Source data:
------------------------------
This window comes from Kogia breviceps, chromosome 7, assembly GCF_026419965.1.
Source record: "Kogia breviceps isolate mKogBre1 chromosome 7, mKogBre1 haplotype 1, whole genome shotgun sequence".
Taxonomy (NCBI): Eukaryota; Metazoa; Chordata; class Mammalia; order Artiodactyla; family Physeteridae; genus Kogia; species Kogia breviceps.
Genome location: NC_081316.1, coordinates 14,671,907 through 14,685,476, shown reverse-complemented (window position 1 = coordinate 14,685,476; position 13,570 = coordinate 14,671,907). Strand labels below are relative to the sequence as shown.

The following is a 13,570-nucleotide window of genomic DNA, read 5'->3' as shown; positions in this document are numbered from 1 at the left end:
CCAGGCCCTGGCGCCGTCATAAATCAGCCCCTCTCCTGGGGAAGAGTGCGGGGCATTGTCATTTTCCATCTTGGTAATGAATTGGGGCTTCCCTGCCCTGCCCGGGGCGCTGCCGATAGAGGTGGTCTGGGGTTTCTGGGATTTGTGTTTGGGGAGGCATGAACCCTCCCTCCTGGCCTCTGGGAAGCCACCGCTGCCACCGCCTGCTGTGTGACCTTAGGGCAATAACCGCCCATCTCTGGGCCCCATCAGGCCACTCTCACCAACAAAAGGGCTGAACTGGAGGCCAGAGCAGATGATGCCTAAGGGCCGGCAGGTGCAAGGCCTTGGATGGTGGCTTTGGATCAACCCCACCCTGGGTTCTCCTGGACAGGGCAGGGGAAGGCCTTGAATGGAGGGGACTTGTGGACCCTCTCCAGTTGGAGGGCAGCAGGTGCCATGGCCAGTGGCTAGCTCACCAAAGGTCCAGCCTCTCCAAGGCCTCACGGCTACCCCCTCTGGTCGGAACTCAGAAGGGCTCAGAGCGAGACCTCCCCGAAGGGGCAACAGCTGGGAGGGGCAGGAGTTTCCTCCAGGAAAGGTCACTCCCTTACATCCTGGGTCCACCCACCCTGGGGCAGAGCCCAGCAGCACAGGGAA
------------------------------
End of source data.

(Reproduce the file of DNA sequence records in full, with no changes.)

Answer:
This window comes from Kogia breviceps, chromosome 7, assembly GCF_026419965.1.
Source record: "Kogia breviceps isolate mKogBre1 chromosome 7, mKogBre1 haplotype 1, whole genome shotgun sequence".
Taxonomy (NCBI): Eukaryota; Metazoa; Chordata; class Mammalia; order Artiodactyla; family Physeteridae; genus Kogia; species Kogia breviceps.
Genome location: NC_081316.1, coordinates 14,671,907 through 14,685,476, shown reverse-complemented (window position 1 = coordinate 14,685,476; position 13,570 = coordinate 14,671,907). Strand labels below are relative to the sequence as shown.

The following is a 13,570-nucleotide window of genomic DNA, read 5'->3' as shown; positions in this document are numbered from 1 at the left end:
CCAGGCCCTGGCGCCGTCATAAATCAGCCCCTCTCCTGGGGAAGAGTGCGGGGCATTGTCATTTTCCATCTTGGTAATGAATTGGGGCTTCCCTGCCCTGCCCGGGGCGCTGCCGATAGAGGTGGTCTGGGGTTTCTGGGATTTGTGTTTGGGGAGGCATGAACCCTCCCTCCTGGCCTCTGGGAAGCCACCGCTGCCACCGCCTGCTGTGTGACCTTAGGGCAATAACCGCCCATCTCTGGGCCCCATCAGGCCACTCTCACCAACAAAAGGGCTGAACTGGAGGCCAGAGCAGATGATGCCTAAGGGCCGGCAGGTGCAAGGCCTTGGATGGTGGCTTTGGATCAACCCCACCCTGGGTTCTCCTGGACAGGGCAGGGGAAGGCCTTGAATGGAGGGGACTTGTGGACCCTCTCCAGTTGGAGGGCAGCAGGTGCCATGGCCAGTGGCTAGCTCACCAAAGGTCCAGCCTCTCCAAGGCCTCACGGCTACCCCCTCTGGTCGGAACTCAGAAGGGCTCAGAGCGAGACCTCCCCGAAGGGGCAACAGCTGGGAGGGGCAGGAGTTTCCTCCAGGAAAGGTCACTCCCTTACATCCTGGGTCCACCCACCCTGGGGCAGAGCCCAGCAGCACAGGGAA